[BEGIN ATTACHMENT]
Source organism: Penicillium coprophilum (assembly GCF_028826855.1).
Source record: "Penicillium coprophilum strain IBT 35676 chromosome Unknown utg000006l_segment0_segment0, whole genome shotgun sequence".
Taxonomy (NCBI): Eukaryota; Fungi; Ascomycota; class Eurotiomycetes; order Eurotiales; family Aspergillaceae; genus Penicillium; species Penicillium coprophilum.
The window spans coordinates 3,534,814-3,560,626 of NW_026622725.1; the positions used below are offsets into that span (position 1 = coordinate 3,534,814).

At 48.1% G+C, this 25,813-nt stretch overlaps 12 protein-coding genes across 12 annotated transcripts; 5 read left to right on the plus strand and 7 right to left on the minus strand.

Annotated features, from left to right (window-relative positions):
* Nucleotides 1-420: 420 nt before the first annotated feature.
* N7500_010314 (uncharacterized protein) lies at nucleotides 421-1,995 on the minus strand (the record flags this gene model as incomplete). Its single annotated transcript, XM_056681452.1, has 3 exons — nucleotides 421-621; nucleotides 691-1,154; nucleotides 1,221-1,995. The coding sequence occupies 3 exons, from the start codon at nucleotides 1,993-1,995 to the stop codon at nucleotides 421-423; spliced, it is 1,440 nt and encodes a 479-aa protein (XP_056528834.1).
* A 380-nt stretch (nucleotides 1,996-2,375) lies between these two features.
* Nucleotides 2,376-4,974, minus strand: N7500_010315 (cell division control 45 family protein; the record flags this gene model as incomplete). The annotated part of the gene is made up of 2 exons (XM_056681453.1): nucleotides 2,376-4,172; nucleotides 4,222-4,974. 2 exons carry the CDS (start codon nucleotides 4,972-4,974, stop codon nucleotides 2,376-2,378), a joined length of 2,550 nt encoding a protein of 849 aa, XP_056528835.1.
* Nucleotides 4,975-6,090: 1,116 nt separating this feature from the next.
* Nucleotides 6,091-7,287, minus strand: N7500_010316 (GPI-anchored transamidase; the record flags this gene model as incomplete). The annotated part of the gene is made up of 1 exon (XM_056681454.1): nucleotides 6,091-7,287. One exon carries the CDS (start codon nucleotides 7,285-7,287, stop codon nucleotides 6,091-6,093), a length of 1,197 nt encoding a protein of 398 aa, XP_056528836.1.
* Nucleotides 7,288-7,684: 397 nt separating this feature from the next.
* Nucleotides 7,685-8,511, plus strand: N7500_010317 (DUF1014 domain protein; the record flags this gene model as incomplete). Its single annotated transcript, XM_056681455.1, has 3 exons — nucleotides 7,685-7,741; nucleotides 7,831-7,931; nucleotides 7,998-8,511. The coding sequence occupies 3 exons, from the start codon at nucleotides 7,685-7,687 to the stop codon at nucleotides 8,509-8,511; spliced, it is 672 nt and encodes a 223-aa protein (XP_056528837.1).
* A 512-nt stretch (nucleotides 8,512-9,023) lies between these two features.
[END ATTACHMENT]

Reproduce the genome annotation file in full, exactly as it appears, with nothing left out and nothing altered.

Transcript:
Source organism: Penicillium coprophilum (assembly GCF_028826855.1).
Source record: "Penicillium coprophilum strain IBT 35676 chromosome Unknown utg000006l_segment0_segment0, whole genome shotgun sequence".
Taxonomy (NCBI): Eukaryota; Fungi; Ascomycota; class Eurotiomycetes; order Eurotiales; family Aspergillaceae; genus Penicillium; species Penicillium coprophilum.
The window spans coordinates 3,534,814-3,560,626 of NW_026622725.1; the positions used below are offsets into that span (position 1 = coordinate 3,534,814).

At 48.1% G+C, this 25,813-nt stretch overlaps 12 protein-coding genes across 12 annotated transcripts; 5 read left to right on the plus strand and 7 right to left on the minus strand.

Annotated features, from left to right (window-relative positions):
* Nucleotides 1-420: 420 nt before the first annotated feature.
* N7500_010314 (uncharacterized protein) lies at nucleotides 421-1,995 on the minus strand (the record flags this gene model as incomplete). Its single annotated transcript, XM_056681452.1, has 3 exons — nucleotides 421-621; nucleotides 691-1,154; nucleotides 1,221-1,995. The coding sequence occupies 3 exons, from the start codon at nucleotides 1,993-1,995 to the stop codon at nucleotides 421-423; spliced, it is 1,440 nt and encodes a 479-aa protein (XP_056528834.1).
* A 380-nt stretch (nucleotides 1,996-2,375) lies between these two features.
* Nucleotides 2,376-4,974, minus strand: N7500_010315 (cell division control 45 family protein; the record flags this gene model as incomplete). The annotated part of the gene is made up of 2 exons (XM_056681453.1): nucleotides 2,376-4,172; nucleotides 4,222-4,974. 2 exons carry the CDS (start codon nucleotides 4,972-4,974, stop codon nucleotides 2,376-2,378), a joined length of 2,550 nt encoding a protein of 849 aa, XP_056528835.1.
* Nucleotides 4,975-6,090: 1,116 nt separating this feature from the next.
* Nucleotides 6,091-7,287, minus strand: N7500_010316 (GPI-anchored transamidase; the record flags this gene model as incomplete). The annotated part of the gene is made up of 1 exon (XM_056681454.1): nucleotides 6,091-7,287. One exon carries the CDS (start codon nucleotides 7,285-7,287, stop codon nucleotides 6,091-6,093), a length of 1,197 nt encoding a protein of 398 aa, XP_056528836.1.
* Nucleotides 7,288-7,684: 397 nt separating this feature from the next.
* Nucleotides 7,685-8,511, plus strand: N7500_010317 (DUF1014 domain protein; the record flags this gene model as incomplete). Its single annotated transcript, XM_056681455.1, has 3 exons — nucleotides 7,685-7,741; nucleotides 7,831-7,931; nucleotides 7,998-8,511. The coding sequence occupies 3 exons, from the start codon at nucleotides 7,685-7,687 to the stop codon at nucleotides 8,509-8,511; spliced, it is 672 nt and encodes a 223-aa protein (XP_056528837.1).
* A 512-nt stretch (nucleotides 8,512-9,023) lies between these two features.